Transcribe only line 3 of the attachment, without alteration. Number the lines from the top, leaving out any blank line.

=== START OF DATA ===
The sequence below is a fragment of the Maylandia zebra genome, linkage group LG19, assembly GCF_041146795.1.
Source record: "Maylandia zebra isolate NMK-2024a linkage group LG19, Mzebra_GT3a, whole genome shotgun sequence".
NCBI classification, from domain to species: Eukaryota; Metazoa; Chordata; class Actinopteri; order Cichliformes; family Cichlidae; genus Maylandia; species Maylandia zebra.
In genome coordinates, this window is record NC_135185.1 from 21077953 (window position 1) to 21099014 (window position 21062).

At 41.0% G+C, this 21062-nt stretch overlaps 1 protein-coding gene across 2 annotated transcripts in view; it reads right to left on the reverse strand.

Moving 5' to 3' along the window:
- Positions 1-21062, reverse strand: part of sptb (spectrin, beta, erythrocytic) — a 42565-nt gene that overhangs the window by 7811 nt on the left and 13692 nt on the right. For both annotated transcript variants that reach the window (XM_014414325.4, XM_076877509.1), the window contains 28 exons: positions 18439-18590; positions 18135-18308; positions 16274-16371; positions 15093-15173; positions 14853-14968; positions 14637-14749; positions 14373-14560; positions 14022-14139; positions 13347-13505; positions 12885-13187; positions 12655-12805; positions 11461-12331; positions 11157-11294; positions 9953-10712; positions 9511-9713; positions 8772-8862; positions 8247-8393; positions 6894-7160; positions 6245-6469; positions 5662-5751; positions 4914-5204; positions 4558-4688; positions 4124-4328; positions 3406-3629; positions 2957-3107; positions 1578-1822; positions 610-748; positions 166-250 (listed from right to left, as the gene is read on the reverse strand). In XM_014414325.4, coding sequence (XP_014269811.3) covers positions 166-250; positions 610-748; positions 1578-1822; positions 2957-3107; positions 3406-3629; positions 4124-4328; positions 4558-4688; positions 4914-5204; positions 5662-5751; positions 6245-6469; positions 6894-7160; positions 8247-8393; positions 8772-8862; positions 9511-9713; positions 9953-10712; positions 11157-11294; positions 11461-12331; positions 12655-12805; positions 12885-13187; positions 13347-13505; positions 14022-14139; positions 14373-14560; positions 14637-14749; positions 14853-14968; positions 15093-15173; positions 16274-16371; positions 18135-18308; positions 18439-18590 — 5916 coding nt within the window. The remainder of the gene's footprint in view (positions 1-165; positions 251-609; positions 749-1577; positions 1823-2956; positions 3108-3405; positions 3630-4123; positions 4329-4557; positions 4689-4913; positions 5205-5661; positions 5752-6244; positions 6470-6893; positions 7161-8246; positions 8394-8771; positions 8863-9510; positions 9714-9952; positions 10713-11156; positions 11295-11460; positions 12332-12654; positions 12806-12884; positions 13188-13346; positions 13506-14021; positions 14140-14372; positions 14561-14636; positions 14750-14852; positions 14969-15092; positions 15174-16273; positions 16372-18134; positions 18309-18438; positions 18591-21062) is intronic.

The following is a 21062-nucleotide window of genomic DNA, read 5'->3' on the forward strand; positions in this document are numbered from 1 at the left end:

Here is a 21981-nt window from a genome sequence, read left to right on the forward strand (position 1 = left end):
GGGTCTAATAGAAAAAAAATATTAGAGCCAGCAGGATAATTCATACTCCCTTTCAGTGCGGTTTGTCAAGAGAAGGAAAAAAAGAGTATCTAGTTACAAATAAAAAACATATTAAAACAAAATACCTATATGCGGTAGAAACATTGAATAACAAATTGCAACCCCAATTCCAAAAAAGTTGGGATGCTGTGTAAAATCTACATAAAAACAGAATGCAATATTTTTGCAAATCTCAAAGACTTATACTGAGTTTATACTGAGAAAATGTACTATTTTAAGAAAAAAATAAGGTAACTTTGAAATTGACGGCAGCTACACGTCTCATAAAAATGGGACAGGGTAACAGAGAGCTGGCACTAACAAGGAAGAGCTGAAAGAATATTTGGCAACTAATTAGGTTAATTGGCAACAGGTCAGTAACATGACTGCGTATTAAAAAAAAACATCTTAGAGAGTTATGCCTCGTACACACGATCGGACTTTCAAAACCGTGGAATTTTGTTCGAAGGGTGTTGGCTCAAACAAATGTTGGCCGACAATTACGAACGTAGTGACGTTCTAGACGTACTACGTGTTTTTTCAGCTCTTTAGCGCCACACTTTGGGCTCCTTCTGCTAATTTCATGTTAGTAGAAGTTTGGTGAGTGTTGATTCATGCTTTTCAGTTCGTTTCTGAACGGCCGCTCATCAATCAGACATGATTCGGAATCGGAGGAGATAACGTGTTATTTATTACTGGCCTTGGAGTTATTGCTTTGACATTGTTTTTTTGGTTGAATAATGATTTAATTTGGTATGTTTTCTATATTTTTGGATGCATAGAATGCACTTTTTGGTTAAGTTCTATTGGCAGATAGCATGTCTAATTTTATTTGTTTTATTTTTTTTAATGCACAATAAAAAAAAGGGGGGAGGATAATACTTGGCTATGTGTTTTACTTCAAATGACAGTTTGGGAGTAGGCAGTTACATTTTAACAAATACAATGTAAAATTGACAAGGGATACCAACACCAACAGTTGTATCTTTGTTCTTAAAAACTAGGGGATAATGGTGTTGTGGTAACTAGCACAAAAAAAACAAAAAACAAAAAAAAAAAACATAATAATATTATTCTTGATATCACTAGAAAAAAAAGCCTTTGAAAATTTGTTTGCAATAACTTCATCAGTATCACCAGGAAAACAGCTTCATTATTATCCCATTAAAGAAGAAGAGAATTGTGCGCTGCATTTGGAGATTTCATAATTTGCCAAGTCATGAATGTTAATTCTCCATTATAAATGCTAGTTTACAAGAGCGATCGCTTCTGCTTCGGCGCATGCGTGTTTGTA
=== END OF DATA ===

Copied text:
NCBI classification, from domain to species: Eukaryota; Metazoa; Chordata; class Actinopteri; order Cichliformes; family Cichlidae; genus Maylandia; species Maylandia zebra.